Example.com: The Domain

Have you ever wondered what the domain example.com is all about? If you visit www.example.com, you’ll see an interesting web page that has information about its purpose. Click on the link ‘More information…‘ and you will be redirected to this URL: https://www.iana.org/help/example-domains.

Example.com is just one of a number of reserved domains for use in documentation. Other domains include example.net and example.org. The domains are reserved by the Internet Assigned Numbers Authority (IANA). These domains are documented in RFC6761.

It is therefore safe to use example.{com/.net/.org} for documentation purposes. We use it to write documentation on a variety of configurations for various software that are network- and internet-related.

In your spare time, read RFC6761. It’s fun!

Securing DNS Transactions With Transactional Signatures (TSIG)

Transactional Signatures (TSIG) is a mechanism for authenticating DNS messages as specified in RFC 2845. TSIG allows DNS messages such as zone transfers to be cryptographically signed using a shared secret. It can be used in any DNS transaction as a way to restrict access to certain server functions (e.g. zone transfers, recursive queries, record updates) and can be combined with IP restrictions as well.

This article describes one way of using TSIG to authenticate DNS messages in ISC Bind9.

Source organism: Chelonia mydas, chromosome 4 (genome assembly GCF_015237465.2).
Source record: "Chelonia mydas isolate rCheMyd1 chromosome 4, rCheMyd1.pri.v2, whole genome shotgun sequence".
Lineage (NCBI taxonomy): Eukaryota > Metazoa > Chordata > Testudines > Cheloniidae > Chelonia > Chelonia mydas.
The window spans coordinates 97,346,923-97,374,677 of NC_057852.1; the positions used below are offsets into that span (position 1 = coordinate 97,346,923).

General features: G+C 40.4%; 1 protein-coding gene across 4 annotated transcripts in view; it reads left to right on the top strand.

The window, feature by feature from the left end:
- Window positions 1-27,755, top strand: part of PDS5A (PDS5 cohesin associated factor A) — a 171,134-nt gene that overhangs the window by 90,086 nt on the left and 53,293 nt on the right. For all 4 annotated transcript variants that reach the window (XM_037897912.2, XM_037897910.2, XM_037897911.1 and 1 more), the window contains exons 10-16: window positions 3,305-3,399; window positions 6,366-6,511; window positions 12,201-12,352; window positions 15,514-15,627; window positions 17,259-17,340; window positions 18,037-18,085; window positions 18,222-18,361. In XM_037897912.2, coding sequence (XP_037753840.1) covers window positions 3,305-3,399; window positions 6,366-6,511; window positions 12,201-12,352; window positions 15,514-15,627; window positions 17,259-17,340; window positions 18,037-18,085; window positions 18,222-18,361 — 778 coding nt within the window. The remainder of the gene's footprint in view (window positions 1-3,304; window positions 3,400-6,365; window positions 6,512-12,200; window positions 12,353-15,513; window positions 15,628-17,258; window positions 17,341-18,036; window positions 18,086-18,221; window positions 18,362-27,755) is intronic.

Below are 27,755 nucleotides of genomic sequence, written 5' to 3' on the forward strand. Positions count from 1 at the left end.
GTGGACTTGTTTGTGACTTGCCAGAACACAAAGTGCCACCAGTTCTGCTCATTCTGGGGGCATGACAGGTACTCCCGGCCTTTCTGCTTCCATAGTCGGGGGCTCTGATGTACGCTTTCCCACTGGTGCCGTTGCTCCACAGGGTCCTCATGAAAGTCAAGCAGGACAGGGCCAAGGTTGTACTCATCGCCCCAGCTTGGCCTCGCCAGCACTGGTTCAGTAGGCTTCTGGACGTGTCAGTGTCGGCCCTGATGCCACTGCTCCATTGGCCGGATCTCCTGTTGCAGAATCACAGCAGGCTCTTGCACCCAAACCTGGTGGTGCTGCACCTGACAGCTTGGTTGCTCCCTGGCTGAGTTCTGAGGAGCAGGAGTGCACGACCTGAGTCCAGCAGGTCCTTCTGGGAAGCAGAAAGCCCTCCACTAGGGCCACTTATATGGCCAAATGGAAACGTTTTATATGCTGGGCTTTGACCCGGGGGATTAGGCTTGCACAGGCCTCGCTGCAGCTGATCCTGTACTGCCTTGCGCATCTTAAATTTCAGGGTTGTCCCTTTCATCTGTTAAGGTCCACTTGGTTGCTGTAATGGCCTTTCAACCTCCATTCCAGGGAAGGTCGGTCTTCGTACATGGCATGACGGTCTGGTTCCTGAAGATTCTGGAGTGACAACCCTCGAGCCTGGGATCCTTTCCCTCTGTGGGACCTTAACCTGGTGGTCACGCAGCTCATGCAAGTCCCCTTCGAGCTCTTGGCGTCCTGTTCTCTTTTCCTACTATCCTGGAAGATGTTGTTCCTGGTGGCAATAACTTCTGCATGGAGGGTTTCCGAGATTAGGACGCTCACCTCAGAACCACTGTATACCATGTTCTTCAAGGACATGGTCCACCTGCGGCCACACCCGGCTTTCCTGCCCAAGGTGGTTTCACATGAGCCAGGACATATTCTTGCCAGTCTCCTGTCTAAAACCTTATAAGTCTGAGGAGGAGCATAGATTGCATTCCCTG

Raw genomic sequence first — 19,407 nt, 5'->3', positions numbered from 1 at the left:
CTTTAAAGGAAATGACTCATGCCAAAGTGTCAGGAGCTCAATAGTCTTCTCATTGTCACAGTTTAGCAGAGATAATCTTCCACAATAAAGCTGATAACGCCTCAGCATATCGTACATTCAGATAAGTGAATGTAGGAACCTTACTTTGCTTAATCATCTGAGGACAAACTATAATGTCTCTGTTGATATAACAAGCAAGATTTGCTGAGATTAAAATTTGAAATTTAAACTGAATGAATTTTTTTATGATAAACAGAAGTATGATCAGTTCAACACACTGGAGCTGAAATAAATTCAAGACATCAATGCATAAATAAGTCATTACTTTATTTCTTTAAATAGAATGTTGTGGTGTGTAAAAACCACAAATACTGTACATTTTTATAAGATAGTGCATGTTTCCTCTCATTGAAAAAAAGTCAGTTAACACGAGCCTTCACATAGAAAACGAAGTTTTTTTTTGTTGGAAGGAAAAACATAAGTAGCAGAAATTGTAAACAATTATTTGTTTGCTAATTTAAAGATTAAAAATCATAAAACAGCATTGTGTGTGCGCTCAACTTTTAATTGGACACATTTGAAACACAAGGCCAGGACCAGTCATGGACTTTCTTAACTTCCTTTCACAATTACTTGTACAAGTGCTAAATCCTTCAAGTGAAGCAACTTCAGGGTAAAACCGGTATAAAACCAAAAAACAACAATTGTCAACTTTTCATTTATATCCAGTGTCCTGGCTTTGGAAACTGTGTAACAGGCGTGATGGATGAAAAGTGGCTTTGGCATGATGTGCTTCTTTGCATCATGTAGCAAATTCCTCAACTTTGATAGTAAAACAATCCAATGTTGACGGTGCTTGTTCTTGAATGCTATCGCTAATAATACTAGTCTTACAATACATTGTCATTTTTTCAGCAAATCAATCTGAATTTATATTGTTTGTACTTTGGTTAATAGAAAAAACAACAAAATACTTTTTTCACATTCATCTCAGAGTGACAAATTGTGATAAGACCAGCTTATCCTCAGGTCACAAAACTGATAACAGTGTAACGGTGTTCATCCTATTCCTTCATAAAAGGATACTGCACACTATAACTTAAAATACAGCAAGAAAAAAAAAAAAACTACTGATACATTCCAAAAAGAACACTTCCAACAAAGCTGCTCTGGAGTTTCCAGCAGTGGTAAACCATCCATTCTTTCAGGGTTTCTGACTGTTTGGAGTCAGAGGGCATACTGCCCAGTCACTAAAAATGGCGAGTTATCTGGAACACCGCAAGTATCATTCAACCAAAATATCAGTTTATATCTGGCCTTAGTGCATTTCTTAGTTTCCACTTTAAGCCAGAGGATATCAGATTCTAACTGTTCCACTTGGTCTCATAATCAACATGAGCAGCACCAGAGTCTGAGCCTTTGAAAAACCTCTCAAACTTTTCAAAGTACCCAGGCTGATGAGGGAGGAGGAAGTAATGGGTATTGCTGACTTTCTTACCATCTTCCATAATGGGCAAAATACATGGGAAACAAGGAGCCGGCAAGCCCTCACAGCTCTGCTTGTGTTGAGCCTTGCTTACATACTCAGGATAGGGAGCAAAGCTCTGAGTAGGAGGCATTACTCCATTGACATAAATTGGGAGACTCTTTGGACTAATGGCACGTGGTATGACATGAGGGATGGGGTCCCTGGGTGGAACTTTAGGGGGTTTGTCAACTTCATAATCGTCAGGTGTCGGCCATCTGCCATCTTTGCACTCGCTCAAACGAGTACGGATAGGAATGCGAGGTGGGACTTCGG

Creating A TSIG Key File

Here, we generate a shared secret to be distributed to hosts involved in DNS transactions. Let’s have, for example, two hosts:


The following command generates a 512-bit HMAC-SHA512 key:

dnssec-keygen -a HMAC-SHA512 -b 512 -n HOST -r /dev/urandom host1-host2

From the file with a filename similar to host1-host2.private, we extract the key (the string following the label “Key”:


We shall use this string as the shared secret.

On each server, let us create the following file: /etc/named/named.conf.tsigkeys, assuming /etc/named is a valid directory that can be used by Bind. We put the text into this file:

key "tsig-key" {
    algorithm HMAC-SHA512;
    secret "VApI7Kkz9lKCG3oQgxdYi+PRuFliK9ZaVDz2xOdqgQ2DwNHmbrTGEbpG6cjwOYhSmVuqJjHTpUZft1zrFGARzw==";

Copy this file in a secure way to all the servers that will be exchanging DNS transactions. For example, use scp to distribute the file.

Make sure the file is only readable by root and the user under which Bind (i.e. the named daemon) runs.

Add this statement in named.conf, the main Bind configuration file:

include "/etc/named/named.conf.tsigkeys";

In host1, add the following reference to host2 in host1’s named.conf:

server {
    keys { tsig-keys. ;};

Similarly, in host2, add the following reference to host1 in host2’s named.conf:

server {
    keys { tsig-keys. ;};

These entries make sure that DNS transactions between the two hosts are signed.

Access Control

TSIG keys may be specified in ACL definitions and directives such as allow-query, allow-transfer, and allow-update. The key would be denoted in an ACL as key tsig-key.

For example:

acl dns-servers {;;
allow-transfer { ! { !dns-servers; any; }; key tsig-key. ;};

enables transfers to succeed only if the transfer requestes comes from an address in the dns-servers ACL and if it’s signed using the tsig-key key.

To test, use dig:

dig @ somesecuredomain.com axfr

from the server host2 ( With the above command lacking the shared key, you should get a ‘Transfer failed.‘ message and not be able to transfer the zone.

On the other hand, using this:

dig @ somesecuredomain.com axfr -k /etc/named/named.conf.tsigkeys

you should be able to transfer the zone with no errors.

Continue reading